The Cornucopia Institute, through research and investigations on agricultural and food issues, provides needed information to family farmers, consumers and other stakeholders in the good food movement and to the media. We support economic justice for the family-scale farming community – partnered with consumers – backing ecologically produced local, organic and authentic food.
July 27th, 2016
Cornucopia’s Take: Forests play a critical role in habitat, biodiversity, flood control, water filtration, and carbon sequestration. Farmers can obtain conservation easements to offset the economic burden of leaving land undisturbed.
Bridging the gap between forestry and agriculture to improve food security
Food and Agriculture Organization of the United Nations
FAO calls for better coordination between the two sectors towards sustainable farming systems and forest management
While agriculture remains the most significant driver of global deforestation, there is an urgent need to promote more positive interactions between agriculture and forestry to build sustainable agricultural systems and improve food security. This is the key message of the FAO’s flagship publication The State of the World’s Forests (SOFO), presented today at the opening of the 23d Session of the FAO Committee on Forestry (COFO).
Forests play a major role in sustainable agricultural development through a host of channels, including the water cycle, soil conservation, carbon sequestration, natural pest control, influencing local climates and providing habitat protection for pollinators and other species. Read Full Article »
July 27th, 2016
Why Not to Convert Native Land to Organic Management
[This article was previously published in the summer issue of The Cultivator, Cornucopia’s quarterly newsletter.]
by Marie Burcham, JD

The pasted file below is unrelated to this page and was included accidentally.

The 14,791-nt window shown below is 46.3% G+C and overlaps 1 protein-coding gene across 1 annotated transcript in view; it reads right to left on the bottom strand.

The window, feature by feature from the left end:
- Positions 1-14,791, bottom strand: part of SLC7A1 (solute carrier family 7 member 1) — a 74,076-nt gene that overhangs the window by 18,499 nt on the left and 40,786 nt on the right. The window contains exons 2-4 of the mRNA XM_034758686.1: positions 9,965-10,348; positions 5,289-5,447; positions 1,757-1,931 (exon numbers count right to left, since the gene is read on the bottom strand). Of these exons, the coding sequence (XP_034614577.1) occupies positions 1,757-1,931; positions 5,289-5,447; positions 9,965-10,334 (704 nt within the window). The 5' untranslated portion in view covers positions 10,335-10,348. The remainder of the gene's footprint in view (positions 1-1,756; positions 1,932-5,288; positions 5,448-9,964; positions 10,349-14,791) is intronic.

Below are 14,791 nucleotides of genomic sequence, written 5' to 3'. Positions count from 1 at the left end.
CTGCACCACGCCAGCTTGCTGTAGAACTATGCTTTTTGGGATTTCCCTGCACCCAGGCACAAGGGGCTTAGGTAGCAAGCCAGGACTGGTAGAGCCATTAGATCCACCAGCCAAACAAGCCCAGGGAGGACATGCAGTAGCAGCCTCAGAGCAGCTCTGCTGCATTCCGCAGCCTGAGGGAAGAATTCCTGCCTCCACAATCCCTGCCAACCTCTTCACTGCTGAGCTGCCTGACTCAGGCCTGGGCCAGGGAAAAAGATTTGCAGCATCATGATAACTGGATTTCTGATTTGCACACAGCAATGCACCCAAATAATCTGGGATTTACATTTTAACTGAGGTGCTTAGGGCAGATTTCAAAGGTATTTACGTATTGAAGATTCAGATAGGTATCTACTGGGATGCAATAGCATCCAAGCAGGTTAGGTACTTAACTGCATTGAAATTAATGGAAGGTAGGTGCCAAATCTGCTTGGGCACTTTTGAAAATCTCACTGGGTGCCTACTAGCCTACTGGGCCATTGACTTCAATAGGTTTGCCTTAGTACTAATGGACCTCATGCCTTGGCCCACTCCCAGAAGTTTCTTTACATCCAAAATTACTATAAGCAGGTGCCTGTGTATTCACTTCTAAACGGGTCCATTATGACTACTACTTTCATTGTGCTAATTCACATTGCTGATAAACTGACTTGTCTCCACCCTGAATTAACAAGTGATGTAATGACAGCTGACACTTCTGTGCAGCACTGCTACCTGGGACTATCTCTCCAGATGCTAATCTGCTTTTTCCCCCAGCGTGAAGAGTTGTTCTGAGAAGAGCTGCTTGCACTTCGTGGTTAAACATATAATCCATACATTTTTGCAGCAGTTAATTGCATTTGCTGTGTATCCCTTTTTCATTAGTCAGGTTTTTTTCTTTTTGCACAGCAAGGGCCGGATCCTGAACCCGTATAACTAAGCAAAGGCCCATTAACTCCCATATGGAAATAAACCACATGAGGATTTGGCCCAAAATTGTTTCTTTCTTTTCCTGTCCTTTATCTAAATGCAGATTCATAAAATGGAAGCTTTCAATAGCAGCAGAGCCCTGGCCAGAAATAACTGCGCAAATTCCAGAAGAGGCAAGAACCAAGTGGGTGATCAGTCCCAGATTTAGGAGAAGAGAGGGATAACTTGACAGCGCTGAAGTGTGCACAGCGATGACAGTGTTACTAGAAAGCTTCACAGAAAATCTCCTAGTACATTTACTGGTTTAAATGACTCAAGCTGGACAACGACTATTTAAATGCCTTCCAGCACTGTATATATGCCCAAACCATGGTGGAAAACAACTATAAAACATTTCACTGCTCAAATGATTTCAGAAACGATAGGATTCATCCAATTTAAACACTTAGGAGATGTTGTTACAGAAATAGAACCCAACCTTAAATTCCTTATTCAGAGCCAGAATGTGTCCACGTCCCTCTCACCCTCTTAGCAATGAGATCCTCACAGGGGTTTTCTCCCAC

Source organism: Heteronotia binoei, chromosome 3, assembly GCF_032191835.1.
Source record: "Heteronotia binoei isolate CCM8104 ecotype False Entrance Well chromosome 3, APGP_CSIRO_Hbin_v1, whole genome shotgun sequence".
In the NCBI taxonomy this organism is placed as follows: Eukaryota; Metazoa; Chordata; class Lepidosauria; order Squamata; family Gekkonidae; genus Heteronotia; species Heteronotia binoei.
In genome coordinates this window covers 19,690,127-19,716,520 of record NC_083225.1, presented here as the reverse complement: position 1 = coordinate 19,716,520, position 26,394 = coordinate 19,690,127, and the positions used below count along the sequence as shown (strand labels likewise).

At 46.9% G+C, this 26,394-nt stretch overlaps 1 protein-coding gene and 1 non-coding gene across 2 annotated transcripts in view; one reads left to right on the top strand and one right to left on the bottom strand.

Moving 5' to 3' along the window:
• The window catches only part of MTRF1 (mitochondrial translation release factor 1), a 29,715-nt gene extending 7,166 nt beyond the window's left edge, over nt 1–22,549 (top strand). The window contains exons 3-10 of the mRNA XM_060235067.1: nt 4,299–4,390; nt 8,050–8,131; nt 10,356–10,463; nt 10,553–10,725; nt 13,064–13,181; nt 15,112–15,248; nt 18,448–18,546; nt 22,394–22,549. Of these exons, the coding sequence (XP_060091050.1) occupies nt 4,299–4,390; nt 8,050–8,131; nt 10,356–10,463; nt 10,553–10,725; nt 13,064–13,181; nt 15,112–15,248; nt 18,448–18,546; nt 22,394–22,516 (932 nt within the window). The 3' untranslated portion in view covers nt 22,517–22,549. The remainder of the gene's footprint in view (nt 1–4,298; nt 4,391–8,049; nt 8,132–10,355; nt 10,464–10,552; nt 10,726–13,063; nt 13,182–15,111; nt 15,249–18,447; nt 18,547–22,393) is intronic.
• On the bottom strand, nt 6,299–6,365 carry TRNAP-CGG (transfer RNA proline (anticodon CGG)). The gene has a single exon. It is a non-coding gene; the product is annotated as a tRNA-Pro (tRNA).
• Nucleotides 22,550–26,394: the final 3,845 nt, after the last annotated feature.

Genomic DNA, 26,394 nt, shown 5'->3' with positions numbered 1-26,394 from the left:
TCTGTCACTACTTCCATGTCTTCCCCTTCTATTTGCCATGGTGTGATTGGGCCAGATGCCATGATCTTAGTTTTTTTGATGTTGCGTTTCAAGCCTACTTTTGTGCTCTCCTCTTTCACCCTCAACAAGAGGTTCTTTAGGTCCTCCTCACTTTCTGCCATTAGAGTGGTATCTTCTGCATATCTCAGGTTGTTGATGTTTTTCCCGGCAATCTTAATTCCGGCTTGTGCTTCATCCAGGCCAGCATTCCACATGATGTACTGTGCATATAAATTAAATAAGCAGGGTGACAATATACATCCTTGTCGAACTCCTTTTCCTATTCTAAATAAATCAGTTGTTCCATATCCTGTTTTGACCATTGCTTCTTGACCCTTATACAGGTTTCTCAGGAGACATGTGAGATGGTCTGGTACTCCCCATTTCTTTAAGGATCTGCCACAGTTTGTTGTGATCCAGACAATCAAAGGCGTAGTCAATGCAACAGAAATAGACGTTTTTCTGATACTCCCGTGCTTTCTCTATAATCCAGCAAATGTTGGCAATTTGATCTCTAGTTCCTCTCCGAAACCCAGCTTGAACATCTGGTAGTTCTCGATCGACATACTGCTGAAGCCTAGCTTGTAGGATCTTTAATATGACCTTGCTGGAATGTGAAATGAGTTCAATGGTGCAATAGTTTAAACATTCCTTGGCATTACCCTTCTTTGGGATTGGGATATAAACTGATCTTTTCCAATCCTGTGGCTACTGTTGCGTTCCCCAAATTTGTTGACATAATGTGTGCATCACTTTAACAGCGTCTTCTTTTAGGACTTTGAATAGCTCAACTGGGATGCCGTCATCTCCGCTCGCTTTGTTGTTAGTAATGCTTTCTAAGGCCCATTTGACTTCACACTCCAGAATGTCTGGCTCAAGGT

Farm and Food Policy Analyst at The Cornucopia Institute
|Source: Adobe Stock
As consumers become more educated about the strain conventional agriculture places on human and environmental health, the organic market is also facing an increase in demand. Industrial-scale agriculture is one of the primary causes of ecosystem and biodiversity losses. Driven by higher demand, there is increasing pressure to convert even more land for use in food production.
This land use, combined with increasing environmental pressures from climate change, pollution, and population growth, has a cumulative effect on the environment. Wild spaces are being lost at an unprecedented pace due to these pressures. Read Full Article »
July 26th, 2016
Cornucopia’s Take: Deregulation, policy decisions, quota expansion, and tariffs would enable huge meat corporations to rule the European and U.S. markets under TTIP, leaving family farmers out in the cold.
New Report Documents Corporate Meat’s Takeover Through TTIP
Institute for Agriculture & Trade Policy
by Shefali Sharma
Brussels – Today at the European Parliament, Institute for Agriculture and Trade Policy (IATP) Europe, Arbeitsgemeinschaft bäuerliche Landwirtschaft e.V. (AbL) (member of peasant farmers’ organisation Via Campesina), Compassion in World Farming (CIWF) and PowerShift released a new report documenting how the Transatlantic Trade and Investment Partnership (TTIP) empowers the global meat industry and undermines family farming.